book review: “things you save in a fire” by katherine center

Releasing on August 13, Things You Save in a Fire would make a great late summer read; I read it over two nights (it was a page-turner!!!!) If you liked How to Walk Away, you will like this one. Maybe even more, as I did.

I loved Cassie, the main protagonist, who is a firefighter! Hooray for all firefighters, and specifically lady firefighters! I learned a lot about firefighting and was duly impressed – Center’s husband is a volunteer firefighter so she used him to get the details right. And Cassie was the firefighter that worked to save Mags from Walk Away. I loved that connection, however, Fire can stand on its own.

Again, this is what I consider a great summer read. I liked the pacing – the storyline drove the narrative which I love and need in my fun fiction books. It also was about 300 pages. Anne told me that I needed these two things in my fun fiction reads and I think that she was right. And while there’s a romantic element (it could be classified as chick lit), I love how Center includes a more substantive narrative of forgiveness. Fun and romance while learning lessons? I don’t think that it gets any better than that!

Beware: One character has suffered a sexual assault in the past. It is not explicitly detailed or described. And there is adult language.

4 of 5 stars

A huge thank you to Snail on the Wall books for the ARC. Preorder your copy here.

Have you guys read this one? Will you read it now? What else would you like to know about it? Let me know in the comments.

enjoy life…

 

happy thanksgiving

Today, it’s time for my annual grateful list of 2018. I have made a habit of writing down the things that I am grateful for each year – as many as I am old.  I won’t share my entire list here but I want to share some of them with you to encourage you to think about what you may be grateful for also. Take some time and write them down.

  1. Of course, I must start with my family: the Hubby, the Buddy Man, my sister and her family, my parents, my in-laws, GG, aunts, uncles, you get the idea!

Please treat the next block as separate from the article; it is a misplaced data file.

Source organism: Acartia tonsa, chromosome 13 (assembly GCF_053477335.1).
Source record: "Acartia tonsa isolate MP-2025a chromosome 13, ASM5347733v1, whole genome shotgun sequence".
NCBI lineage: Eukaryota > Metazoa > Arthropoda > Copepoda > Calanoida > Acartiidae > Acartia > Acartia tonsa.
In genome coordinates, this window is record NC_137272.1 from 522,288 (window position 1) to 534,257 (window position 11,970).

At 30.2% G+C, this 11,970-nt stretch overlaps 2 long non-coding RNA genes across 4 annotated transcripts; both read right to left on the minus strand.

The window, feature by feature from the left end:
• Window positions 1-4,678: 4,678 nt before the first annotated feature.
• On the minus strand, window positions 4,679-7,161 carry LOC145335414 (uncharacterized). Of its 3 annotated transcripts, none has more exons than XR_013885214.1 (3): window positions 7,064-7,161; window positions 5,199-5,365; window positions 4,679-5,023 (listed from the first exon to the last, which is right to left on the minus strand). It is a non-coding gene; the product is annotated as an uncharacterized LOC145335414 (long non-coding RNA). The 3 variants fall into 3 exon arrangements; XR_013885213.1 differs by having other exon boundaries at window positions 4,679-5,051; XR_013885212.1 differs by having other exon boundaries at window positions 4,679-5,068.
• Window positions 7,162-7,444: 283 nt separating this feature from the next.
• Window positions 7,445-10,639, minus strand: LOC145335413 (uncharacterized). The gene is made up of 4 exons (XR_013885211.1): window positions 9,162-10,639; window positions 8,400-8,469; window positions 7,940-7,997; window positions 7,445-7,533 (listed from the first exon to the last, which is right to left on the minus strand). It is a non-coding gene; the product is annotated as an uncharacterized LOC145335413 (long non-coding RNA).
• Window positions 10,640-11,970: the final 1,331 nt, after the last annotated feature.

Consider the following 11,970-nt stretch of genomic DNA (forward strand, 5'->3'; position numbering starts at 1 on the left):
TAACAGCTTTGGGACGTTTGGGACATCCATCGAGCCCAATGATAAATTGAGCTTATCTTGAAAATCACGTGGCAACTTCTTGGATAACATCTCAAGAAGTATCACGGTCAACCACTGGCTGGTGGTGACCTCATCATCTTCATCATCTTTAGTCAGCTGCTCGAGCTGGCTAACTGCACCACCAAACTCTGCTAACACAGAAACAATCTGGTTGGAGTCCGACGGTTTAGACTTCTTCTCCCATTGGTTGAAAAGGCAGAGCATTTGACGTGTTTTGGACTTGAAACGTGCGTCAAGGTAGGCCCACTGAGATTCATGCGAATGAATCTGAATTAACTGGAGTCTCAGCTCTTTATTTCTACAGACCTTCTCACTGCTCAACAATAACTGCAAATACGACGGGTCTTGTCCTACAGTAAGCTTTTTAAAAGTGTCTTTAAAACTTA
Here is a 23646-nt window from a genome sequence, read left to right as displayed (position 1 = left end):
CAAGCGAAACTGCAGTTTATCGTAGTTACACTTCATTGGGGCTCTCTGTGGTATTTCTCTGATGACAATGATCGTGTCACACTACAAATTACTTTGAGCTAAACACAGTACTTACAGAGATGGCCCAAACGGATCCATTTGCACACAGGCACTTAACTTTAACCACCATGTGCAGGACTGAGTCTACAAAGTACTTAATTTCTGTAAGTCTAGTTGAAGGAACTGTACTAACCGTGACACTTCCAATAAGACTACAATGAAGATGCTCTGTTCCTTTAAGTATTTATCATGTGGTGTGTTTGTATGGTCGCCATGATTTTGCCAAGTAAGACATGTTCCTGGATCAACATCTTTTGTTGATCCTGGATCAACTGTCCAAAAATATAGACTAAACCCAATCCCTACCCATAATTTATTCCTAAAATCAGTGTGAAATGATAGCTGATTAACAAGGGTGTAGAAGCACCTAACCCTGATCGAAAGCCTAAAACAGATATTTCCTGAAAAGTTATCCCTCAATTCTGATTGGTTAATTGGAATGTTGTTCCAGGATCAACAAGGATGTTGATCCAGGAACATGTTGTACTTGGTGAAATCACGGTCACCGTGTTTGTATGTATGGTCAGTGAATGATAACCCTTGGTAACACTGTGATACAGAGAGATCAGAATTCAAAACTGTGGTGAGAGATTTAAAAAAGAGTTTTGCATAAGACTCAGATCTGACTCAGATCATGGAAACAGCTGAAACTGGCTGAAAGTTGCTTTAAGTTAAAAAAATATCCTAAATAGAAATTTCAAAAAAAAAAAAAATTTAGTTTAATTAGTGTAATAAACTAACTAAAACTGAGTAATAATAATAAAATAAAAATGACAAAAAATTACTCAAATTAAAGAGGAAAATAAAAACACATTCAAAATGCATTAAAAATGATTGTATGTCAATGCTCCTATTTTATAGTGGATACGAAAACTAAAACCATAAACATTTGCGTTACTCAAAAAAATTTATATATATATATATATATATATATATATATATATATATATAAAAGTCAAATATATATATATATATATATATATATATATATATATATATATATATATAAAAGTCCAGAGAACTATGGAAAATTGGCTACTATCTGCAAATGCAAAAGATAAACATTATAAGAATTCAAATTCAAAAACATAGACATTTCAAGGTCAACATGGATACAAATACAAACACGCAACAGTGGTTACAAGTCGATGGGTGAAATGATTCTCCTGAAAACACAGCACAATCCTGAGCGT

2. My friends
  3. The Florida sun
  4. My Writing Peeps and Supporters: my mom (my biggest writing fan), Taralyn, Stephenie, Angela, Toya, Lucas, Eva, Ms. Harpe, Dr. Hyman, Kem, the Dream Plan Create fam,…
  5. Books, books, and more books
  6. Playing Dominos with my brother-in-law
  7. Tuesday Morning Play Dates for the Buddy Man and me. Mostly for me.
  8. Clean sheets
  9. Lower blood pressure measurements
  10. Barnes & Noble, Bridgstreet, Huntsville
  11. GG’s 80th Birthday Surprise
  12. #write31days: This Bookman: Meditations & Miscellany. I didn’t think that I could write for 31 days straight on the blog but I did it!
  13. My home
  14. The 15th Annual Liz Hurley Ribbon Run. I am so glad that I didn’t skip it this year
  15. Dental cleanings
  16. Katie & Travis
  17. Jigsaw puzzles
  18. The whispers of my soul, “the voice of God”
  19. Sister, Sister phone calls
  20. Trips to Daytona Beach, Miami, and Las Vegas
  21. The power of a story
  22. Meeting Modern Mrs. Darcy’s Anne Bogel, in person!!!
  23. Rocket City Mom Book Club
  24. Time and space to breathe

I’m grateful for this creative journey – writing through the fear. I’m grateful for the lessons that I have learned and the progress toward living the life that I feel called to live this year.  I am grateful for all of you, my readers. And I leave you with my favorite quote for this time of year.

Given the amount of unjust suffering and unhappiness in the world, I am deeply grateful for, sometimes even perplexed by, how much misery I have been spared.” -Dennis Prager

Happy Thanksgiving!

meditation on stories

accessory blur book close up

Photo by Pixabay on Pexels.com

I have been thinking a lot about stories recently. Probably because I am considering a number of storylines for books and articles. Maybe because of what’s been happening in our society recently.

There’s no denying the fact that stories are very powerful things, for good or for ill.  Jesus told many stories that were so simple that kids could understand the stories’ lessons but so layered that theologians still wrestle with the stories’ meanings.

There would be no personal or global history without stories. I don’t know about yours, but when my family gets together, stories (sometimes the same ones) are told about my grandparents, aunts, uncles, and cousins, allowing me to know them in meaningful ways. Without written and oral story-telling, we wouldn’t know anything: from the Hanging Gardens of Babylon, to the Pilgrims’ landing in New England, to the experiences of the Middle Passage or the Holocaust.

On the other hand, if there is no opportunity for certain groups, cultures, etc. to tell their stories or for their stories to be heard, we are left with the fabric of our human experience not fully woven.  And we can’t possibly understand them if we don’t listen to the stories.

I know I couldn’t.  We could start there: what don’t we understand? With what group do we disagree? How do we meet people where they are, if we haven’t a clue as to where that actually is?

It begins with listening to the stories being told around us. And searching for the stories that we need to hear.

til tomorrow, enjoy life

I’m writing for the 31 days in October about books and reading.

Catch up on the rest of this series.